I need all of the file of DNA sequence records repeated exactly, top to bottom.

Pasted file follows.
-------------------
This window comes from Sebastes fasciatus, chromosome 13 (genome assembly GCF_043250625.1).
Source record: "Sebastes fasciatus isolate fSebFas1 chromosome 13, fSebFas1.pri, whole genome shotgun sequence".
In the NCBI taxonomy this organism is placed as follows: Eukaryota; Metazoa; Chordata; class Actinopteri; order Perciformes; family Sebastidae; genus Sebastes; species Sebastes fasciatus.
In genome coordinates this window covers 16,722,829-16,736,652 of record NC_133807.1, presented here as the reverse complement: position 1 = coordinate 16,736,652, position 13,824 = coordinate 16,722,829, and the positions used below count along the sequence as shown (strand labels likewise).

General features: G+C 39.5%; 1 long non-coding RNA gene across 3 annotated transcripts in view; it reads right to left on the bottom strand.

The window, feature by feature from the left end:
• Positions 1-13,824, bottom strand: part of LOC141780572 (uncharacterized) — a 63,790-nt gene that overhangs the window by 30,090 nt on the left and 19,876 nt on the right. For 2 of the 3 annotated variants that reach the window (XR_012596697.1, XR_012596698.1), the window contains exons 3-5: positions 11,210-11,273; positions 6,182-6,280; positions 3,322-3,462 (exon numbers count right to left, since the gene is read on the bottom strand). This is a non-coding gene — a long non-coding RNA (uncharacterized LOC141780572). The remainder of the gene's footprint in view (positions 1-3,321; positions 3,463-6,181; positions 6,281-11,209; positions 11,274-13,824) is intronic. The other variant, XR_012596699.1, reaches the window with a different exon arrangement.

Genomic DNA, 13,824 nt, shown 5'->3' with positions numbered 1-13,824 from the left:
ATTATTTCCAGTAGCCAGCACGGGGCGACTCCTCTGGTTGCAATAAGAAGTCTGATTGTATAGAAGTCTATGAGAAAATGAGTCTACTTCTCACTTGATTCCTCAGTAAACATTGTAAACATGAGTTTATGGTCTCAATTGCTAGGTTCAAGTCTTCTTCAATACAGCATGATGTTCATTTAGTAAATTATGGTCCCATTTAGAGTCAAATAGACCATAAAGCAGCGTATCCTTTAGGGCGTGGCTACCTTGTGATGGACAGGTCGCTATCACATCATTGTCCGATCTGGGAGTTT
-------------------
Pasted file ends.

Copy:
This window comes from Sebastes fasciatus, chromosome 13 (genome assembly GCF_043250625.1).
Source record: "Sebastes fasciatus isolate fSebFas1 chromosome 13, fSebFas1.pri, whole genome shotgun sequence".
In the NCBI taxonomy this organism is placed as follows: Eukaryota; Metazoa; Chordata; class Actinopteri; order Perciformes; family Sebastidae; genus Sebastes; species Sebastes fasciatus.
In genome coordinates this window covers 16,722,829-16,736,652 of record NC_133807.1, presented here as the reverse complement: position 1 = coordinate 16,736,652, position 13,824 = coordinate 16,722,829, and the positions used below count along the sequence as shown (strand labels likewise).

General features: G+C 39.5%; 1 long non-coding RNA gene across 3 annotated transcripts in view; it reads right to left on the bottom strand.

The window, feature by feature from the left end:
• Positions 1-13,824, bottom strand: part of LOC141780572 (uncharacterized) — a 63,790-nt gene that overhangs the window by 30,090 nt on the left and 19,876 nt on the right. For 2 of the 3 annotated variants that reach the window (XR_012596697.1, XR_012596698.1), the window contains exons 3-5: positions 11,210-11,273; positions 6,182-6,280; positions 3,322-3,462 (exon numbers count right to left, since the gene is read on the bottom strand). This is a non-coding gene — a long non-coding RNA (uncharacterized LOC141780572). The remainder of the gene's footprint in view (positions 1-3,321; positions 3,463-6,181; positions 6,281-11,209; positions 11,274-13,824) is intronic. The other variant, XR_012596699.1, reaches the window with a different exon arrangement.

Genomic DNA, 13,824 nt, shown 5'->3' with positions numbered 1-13,824 from the left:
ATTATTTCCAGTAGCCAGCACGGGGCGACTCCTCTGGTTGCAATAAGAAGTCTGATTGTATAGAAGTCTATGAGAAAATGAGTCTACTTCTCACTTGATTCCTCAGTAAACATTGTAAACATGAGTTTATGGTCTCAATTGCTAGGTTCAAGTCTTCTTCAATACAGCATGATGTTCATTTAGTAAATTATGGTCCCATTTAGAGTCAAATAGACCATAAAGCAGCGTATCCTTTAGGGCGTGGCTACCTTGTGATGGACAGGTCGCTATCACATCATTGTCCGATCTGGGAGTTT